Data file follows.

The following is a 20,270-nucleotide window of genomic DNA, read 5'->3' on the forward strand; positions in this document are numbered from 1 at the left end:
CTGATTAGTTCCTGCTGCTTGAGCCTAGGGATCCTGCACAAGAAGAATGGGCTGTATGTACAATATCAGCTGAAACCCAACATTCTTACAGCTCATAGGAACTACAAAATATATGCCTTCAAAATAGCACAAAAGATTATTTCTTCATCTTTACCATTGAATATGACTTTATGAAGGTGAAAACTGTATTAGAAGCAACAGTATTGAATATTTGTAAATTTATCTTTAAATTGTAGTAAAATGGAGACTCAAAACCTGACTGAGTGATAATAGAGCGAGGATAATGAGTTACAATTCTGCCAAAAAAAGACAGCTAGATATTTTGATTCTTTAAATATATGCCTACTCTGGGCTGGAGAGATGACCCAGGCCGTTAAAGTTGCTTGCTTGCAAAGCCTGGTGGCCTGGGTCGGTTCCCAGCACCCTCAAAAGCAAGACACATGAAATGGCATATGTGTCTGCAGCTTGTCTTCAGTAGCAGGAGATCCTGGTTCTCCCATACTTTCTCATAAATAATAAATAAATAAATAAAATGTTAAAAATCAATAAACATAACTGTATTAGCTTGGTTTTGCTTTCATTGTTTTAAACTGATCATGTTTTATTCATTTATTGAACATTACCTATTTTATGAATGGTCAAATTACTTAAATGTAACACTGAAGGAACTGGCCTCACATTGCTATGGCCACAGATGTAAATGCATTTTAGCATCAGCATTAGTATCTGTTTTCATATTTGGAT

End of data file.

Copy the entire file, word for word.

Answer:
The following is a 20,270-nucleotide window of genomic DNA, read 5'->3' on the forward strand; positions in this document are numbered from 1 at the left end:
CTGATTAGTTCCTGCTGCTTGAGCCTAGGGATCCTGCACAAGAAGAATGGGCTGTATGTACAATATCAGCTGAAACCCAACATTCTTACAGCTCATAGGAACTACAAAATATATGCCTTCAAAATAGCACAAAAGATTATTTCTTCATCTTTACCATTGAATATGACTTTATGAAGGTGAAAACTGTATTAGAAGCAACAGTATTGAATATTTGTAAATTTATCTTTAAATTGTAGTAAAATGGAGACTCAAAACCTGACTGAGTGATAATAGAGCGAGGATAATGAGTTACAATTCTGCCAAAAAAAGACAGCTAGATATTTTGATTCTTTAAATATATGCCTACTCTGGGCTGGAGAGATGACCCAGGCCGTTAAAGTTGCTTGCTTGCAAAGCCTGGTGGCCTGGGTCGGTTCCCAGCACCCTCAAAAGCAAGACACATGAAATGGCATATGTGTCTGCAGCTTGTCTTCAGTAGCAGGAGATCCTGGTTCTCCCATACTTTCTCATAAATAATAAATAAATAAATAAAATGTTAAAAATCAATAAACATAACTGTATTAGCTTGGTTTTGCTTTCATTGTTTTAAACTGATCATGTTTTATTCATTTATTGAACATTACCTATTTTATGAATGGTCAAATTACTTAAATGTAACACTGAAGGAACTGGCCTCACATTGCTATGGCCACAGATGTAAATGCATTTTAGCATCAGCATTAGTATCTGTTTTCATATTTGGAT